Many states passed laws aimed at restricting texting or the use of cellphones when driving. A Nevada law prohibits drivers from text messaging and using hand-held phone devices. North Dakota passed one law that bans drivers younger than 18 from using cellphones and another that bars all drivers from text messaging. Oregon adjusted its laws on the subject, adding an exception for drivers operating a tow vehicle, roadside assistance vehicle, or a vehicle owned by a utility.
While most of the laws that take effect in 2012 are aimed at protecting people, some focus on the animal kingdom. Two coastal states, California and Oregon, passed measures prohibiting the possession, sale, or distribution of shark fins. The fins are used in soup and are considered a delicacy in some Asian cultures. Animal-rights advocates argued it was cruel to cut off a shark’s fin and then dump the fish back in the ocean.
Material from the Associated Press was used in compiling this report.
December 29th, 2011
The New York Times / DAVID D. KIRKPATRICK and J. DAVID GOODMAN
CAIRO — Egyptian security forces stormed 17 offices of nonprofit groups around the country on Thursday, including at least three democracy-promotion groups financed by the United States, as part of an investigation that the military rulers say will reveal foreign hands in the recent outbreak of protests.
In Cairo, heavily armed men wearing the black uniforms of the central security police tore through boxes, hauled away files and computers and prevented employees from leaving offices of two of the American groups, the National Democratic Institute and the International Republican Institute, which are affiliated with American political parties and financed by the United States government. The security forces also raided the offices of the Washington-based Freedom House.
The raids were a stark escalation in what has appeared to be a campaign by the country’s military rulers to rally support by playing to nationalist and anti-American sentiment here.
“General prosecutor & central security stormed N.D.I. office in Cairo & Assiut,” an employee of the National Democratic Institute wrote in a text message from inside its offices. “We are confined here as they’re searching and clearing out office.”
A man, who identified himself as an official with the public prosecutor’s office but declined to give his name, stood outside the offices of the International Republican Institute in the Dokki neighborhood. He refused to answer questions about the raids but said, “Don’t worry, we’re not going to arrest them.”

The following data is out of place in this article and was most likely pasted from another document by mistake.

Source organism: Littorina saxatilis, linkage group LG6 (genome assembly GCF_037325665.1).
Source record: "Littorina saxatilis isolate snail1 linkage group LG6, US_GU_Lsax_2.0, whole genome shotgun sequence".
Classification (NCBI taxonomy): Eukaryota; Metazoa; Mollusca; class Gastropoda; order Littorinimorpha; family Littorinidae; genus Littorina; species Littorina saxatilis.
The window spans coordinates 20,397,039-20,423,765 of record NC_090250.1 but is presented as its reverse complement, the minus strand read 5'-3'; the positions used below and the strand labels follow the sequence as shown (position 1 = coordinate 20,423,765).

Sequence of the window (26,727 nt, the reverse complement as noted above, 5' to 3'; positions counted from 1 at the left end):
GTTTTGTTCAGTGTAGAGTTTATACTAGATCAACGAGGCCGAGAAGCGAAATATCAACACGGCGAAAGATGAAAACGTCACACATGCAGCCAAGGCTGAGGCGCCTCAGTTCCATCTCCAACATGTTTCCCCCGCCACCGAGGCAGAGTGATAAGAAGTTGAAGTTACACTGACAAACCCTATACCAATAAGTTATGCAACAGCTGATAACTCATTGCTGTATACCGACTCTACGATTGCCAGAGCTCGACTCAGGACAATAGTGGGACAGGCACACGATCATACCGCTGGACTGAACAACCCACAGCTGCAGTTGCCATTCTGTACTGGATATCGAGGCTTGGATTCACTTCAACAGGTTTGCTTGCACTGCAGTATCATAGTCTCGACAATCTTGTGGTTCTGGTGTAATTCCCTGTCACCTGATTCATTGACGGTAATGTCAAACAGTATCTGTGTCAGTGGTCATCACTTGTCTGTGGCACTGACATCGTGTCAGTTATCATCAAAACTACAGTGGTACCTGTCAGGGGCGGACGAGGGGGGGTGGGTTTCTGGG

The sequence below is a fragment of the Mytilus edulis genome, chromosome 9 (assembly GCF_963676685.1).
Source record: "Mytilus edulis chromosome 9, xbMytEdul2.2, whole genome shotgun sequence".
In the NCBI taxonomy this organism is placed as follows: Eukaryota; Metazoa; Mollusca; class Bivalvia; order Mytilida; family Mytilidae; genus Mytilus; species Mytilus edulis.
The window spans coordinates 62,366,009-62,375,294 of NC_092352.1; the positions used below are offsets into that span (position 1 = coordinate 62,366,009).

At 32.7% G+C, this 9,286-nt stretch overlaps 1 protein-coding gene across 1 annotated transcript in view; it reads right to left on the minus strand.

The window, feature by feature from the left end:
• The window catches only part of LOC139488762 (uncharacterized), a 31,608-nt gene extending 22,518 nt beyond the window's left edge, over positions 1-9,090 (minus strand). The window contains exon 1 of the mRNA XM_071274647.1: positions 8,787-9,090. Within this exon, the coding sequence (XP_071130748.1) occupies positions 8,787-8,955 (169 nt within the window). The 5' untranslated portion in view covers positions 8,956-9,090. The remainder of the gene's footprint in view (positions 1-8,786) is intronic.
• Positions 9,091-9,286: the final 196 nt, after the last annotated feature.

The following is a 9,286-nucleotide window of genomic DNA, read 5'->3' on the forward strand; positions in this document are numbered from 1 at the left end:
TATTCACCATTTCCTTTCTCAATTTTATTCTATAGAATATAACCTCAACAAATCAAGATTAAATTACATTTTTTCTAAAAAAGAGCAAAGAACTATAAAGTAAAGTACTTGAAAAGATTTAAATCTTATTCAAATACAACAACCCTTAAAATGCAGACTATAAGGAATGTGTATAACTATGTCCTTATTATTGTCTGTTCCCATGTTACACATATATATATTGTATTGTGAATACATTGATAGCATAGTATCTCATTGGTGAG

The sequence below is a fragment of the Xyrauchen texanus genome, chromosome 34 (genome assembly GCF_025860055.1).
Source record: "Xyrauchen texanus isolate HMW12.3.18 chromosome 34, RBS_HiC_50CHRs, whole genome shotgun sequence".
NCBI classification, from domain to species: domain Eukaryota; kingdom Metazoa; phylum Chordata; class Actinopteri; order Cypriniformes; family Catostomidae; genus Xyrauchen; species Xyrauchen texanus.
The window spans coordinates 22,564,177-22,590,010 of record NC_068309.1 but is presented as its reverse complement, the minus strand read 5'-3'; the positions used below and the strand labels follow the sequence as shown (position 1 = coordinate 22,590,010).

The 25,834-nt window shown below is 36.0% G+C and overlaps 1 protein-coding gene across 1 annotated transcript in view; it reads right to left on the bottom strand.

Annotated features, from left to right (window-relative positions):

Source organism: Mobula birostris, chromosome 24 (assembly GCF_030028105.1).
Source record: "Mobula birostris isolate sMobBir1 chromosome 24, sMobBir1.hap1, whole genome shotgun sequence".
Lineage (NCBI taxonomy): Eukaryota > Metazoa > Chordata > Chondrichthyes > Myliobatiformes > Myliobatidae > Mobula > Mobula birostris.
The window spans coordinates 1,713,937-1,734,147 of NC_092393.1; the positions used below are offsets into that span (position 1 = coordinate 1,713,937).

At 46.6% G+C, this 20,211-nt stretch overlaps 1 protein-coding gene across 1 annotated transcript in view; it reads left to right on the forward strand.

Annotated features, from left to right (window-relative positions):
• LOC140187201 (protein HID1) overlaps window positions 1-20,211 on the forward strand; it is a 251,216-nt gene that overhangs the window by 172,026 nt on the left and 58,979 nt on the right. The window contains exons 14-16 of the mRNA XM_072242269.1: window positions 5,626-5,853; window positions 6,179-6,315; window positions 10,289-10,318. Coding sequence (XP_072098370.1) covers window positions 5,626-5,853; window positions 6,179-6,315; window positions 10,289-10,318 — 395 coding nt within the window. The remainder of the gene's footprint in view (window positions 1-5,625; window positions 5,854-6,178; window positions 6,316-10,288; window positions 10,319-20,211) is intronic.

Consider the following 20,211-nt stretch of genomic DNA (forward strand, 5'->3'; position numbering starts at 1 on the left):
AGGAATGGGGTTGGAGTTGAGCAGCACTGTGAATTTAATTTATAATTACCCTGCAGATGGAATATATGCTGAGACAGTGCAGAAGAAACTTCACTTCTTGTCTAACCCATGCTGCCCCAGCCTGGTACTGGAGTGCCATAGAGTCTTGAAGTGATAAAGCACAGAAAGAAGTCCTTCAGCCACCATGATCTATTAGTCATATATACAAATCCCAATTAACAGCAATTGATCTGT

The raids come of the heels of an investigation by the Egyptian government into foreign financing for nonprofit organizations operating in the country. The military has suggested that such funding has played a role in fomenting protests with goal of bringing down the Egyptian government.
The raids also coincided with the acquittal of five police officers in the deaths of protesters during the revolution that ousted the country’s autocratic president, Hosni Mubarak. An Egyptian court found that the police officers had either not been at the scene or, in the case of two of the men, had fired in self-defense, state media reported, a ruling likely to further inflame opponents of the country’s military rulers.
Human rights advocates have urged the Egyptian government to drop its investigation into foreign funding of civil society, which prosecutors have described as treason. A September report by state security prosecutors identified what it said were more than two dozen unregistered groups receiving foreign funding and operating in Egypt. By the country’s law on associations, the violation is punishable with imprisonment.
The Republican and Democratic institutes have worked openly since 2005 and had been assisting with election monitoring during the country’s parliamentary vote.
In separate statements on Thursday, the two groups said they were troubled by the sudden raids on their offices. “Cracking down on organizations whose sole purpose is to support the democratic process during Egypt’s historic transition sends a disturbing signal,” the N.D.I. president Kenneth Wollack was quoted as saying.
The statement from the International Republican Institute was even more direct. “It is ironic that even during the Mubarak era I.R.I. was not subjected to such aggressive action,” the group said.